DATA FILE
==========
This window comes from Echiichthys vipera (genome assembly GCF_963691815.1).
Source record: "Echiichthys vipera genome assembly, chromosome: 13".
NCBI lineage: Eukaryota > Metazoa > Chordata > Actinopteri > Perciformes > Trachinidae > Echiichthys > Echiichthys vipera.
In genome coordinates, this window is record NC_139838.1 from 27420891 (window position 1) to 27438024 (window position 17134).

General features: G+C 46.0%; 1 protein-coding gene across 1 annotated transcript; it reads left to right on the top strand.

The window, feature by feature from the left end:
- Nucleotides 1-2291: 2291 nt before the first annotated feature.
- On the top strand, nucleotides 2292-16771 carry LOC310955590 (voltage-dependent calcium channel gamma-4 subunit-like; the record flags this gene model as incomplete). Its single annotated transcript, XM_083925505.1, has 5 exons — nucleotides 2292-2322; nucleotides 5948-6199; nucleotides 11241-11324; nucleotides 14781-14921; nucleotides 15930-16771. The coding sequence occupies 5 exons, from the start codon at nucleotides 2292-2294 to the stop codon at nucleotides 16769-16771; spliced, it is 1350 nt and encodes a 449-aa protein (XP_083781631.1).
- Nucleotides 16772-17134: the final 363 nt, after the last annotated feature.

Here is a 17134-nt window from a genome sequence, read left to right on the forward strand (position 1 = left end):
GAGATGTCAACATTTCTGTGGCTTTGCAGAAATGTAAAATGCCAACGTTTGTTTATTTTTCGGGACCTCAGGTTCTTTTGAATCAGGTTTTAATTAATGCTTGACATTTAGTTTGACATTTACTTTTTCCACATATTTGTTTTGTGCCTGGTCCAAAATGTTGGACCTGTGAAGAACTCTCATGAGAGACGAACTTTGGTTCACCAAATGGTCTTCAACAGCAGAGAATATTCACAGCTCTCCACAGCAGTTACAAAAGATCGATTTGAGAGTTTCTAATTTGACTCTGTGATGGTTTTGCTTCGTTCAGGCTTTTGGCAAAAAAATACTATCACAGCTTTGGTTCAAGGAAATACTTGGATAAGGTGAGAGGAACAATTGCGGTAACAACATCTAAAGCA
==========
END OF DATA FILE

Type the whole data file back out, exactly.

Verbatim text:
This window comes from Echiichthys vipera (genome assembly GCF_963691815.1).
Source record: "Echiichthys vipera genome assembly, chromosome: 13".
NCBI lineage: Eukaryota > Metazoa > Chordata > Actinopteri > Perciformes > Trachinidae > Echiichthys > Echiichthys vipera.
In genome coordinates, this window is record NC_139838.1 from 27420891 (window position 1) to 27438024 (window position 17134).

General features: G+C 46.0%; 1 protein-coding gene across 1 annotated transcript; it reads left to right on the top strand.

The window, feature by feature from the left end:
- Nucleotides 1-2291: 2291 nt before the first annotated feature.
- On the top strand, nucleotides 2292-16771 carry LOC310955590 (voltage-dependent calcium channel gamma-4 subunit-like; the record flags this gene model as incomplete). Its single annotated transcript, XM_083925505.1, has 5 exons — nucleotides 2292-2322; nucleotides 5948-6199; nucleotides 11241-11324; nucleotides 14781-14921; nucleotides 15930-16771. The coding sequence occupies 5 exons, from the start codon at nucleotides 2292-2294 to the stop codon at nucleotides 16769-16771; spliced, it is 1350 nt and encodes a 449-aa protein (XP_083781631.1).
- Nucleotides 16772-17134: the final 363 nt, after the last annotated feature.

Here is a 17134-nt window from a genome sequence, read left to right on the forward strand (position 1 = left end):
GAGATGTCAACATTTCTGTGGCTTTGCAGAAATGTAAAATGCCAACGTTTGTTTATTTTTCGGGACCTCAGGTTCTTTTGAATCAGGTTTTAATTAATGCTTGACATTTAGTTTGACATTTACTTTTTCCACATATTTGTTTTGTGCCTGGTCCAAAATGTTGGACCTGTGAAGAACTCTCATGAGAGACGAACTTTGGTTCACCAAATGGTCTTCAACAGCAGAGAATATTCACAGCTCTCCACAGCAGTTACAAAAGATCGATTTGAGAGTTTCTAATTTGACTCTGTGATGGTTTTGCTTCGTTCAGGCTTTTGGCAAAAAAATACTATCACAGCTTTGGTTCAAGGAAATACTTGGATAAGGTGAGAGGAACAATTGCGGTAACAACATCTAAAGCA